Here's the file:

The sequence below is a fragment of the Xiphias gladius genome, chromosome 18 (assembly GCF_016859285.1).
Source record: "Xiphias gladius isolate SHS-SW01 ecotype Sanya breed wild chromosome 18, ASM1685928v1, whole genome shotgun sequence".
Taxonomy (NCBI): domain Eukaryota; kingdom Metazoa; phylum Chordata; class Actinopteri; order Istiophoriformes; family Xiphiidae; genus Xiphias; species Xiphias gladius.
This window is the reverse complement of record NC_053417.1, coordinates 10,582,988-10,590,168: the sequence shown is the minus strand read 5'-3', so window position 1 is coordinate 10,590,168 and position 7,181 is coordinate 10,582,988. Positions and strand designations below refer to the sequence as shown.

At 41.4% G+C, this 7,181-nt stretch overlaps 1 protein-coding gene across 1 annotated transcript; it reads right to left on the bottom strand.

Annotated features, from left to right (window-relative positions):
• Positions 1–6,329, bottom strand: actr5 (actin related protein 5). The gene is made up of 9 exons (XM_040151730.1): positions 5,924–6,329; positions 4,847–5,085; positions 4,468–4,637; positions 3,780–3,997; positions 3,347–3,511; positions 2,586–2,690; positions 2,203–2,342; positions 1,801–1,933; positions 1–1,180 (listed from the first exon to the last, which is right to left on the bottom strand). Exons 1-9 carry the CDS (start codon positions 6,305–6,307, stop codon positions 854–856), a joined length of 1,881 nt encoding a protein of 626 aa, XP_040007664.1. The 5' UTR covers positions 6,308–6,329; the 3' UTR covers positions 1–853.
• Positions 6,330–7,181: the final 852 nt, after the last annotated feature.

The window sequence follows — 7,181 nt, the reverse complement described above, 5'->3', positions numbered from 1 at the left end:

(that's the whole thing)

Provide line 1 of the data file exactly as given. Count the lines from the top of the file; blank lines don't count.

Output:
The sequence below is a fragment of the Xiphias gladius genome, chromosome 18 (assembly GCF_016859285.1).